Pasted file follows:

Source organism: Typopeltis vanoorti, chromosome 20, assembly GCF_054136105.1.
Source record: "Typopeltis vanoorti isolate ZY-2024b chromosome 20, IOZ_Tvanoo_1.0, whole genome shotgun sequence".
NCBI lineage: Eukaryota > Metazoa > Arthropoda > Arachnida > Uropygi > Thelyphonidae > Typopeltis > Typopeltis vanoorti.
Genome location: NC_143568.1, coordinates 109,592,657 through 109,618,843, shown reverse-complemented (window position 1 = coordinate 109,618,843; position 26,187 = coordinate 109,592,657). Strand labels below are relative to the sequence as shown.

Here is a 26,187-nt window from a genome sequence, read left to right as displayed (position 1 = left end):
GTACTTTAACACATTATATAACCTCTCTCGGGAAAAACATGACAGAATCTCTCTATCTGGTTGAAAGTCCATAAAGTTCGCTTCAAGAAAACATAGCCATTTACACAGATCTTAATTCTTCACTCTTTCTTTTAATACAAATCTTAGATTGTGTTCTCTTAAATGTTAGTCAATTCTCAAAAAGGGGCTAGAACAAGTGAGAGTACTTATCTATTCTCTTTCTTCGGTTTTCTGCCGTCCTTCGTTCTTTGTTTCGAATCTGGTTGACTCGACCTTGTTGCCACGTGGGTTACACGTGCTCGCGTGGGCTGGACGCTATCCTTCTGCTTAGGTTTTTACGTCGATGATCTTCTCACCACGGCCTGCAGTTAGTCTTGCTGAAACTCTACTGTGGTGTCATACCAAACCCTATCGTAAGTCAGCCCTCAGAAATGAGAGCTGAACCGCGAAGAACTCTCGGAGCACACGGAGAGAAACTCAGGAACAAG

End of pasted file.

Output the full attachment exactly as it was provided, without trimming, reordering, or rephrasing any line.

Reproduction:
Source organism: Typopeltis vanoorti, chromosome 20, assembly GCF_054136105.1.
Source record: "Typopeltis vanoorti isolate ZY-2024b chromosome 20, IOZ_Tvanoo_1.0, whole genome shotgun sequence".
NCBI lineage: Eukaryota > Metazoa > Arthropoda > Arachnida > Uropygi > Thelyphonidae > Typopeltis > Typopeltis vanoorti.
Genome location: NC_143568.1, coordinates 109,592,657 through 109,618,843, shown reverse-complemented (window position 1 = coordinate 109,618,843; position 26,187 = coordinate 109,592,657). Strand labels below are relative to the sequence as shown.

Here is a 26,187-nt window from a genome sequence, read left to right as displayed (position 1 = left end):
GTACTTTAACACATTATATAACCTCTCTCGGGAAAAACATGACAGAATCTCTCTATCTGGTTGAAAGTCCATAAAGTTCGCTTCAAGAAAACATAGCCATTTACACAGATCTTAATTCTTCACTCTTTCTTTTAATACAAATCTTAGATTGTGTTCTCTTAAATGTTAGTCAATTCTCAAAAAGGGGCTAGAACAAGTGAGAGTACTTATCTATTCTCTTTCTTCGGTTTTCTGCCGTCCTTCGTTCTTTGTTTCGAATCTGGTTGACTCGACCTTGTTGCCACGTGGGTTACACGTGCTCGCGTGGGCTGGACGCTATCCTTCTGCTTAGGTTTTTACGTCGATGATCTTCTCACCACGGCCTGCAGTTAGTCTTGCTGAAACTCTACTGTGGTGTCATACCAAACCCTATCGTAAGTCAGCCCTCAGAAATGAGAGCTGAACCGCGAAGAACTCTCGGAGCACACGGAGAGAAACTCAGGAACAAG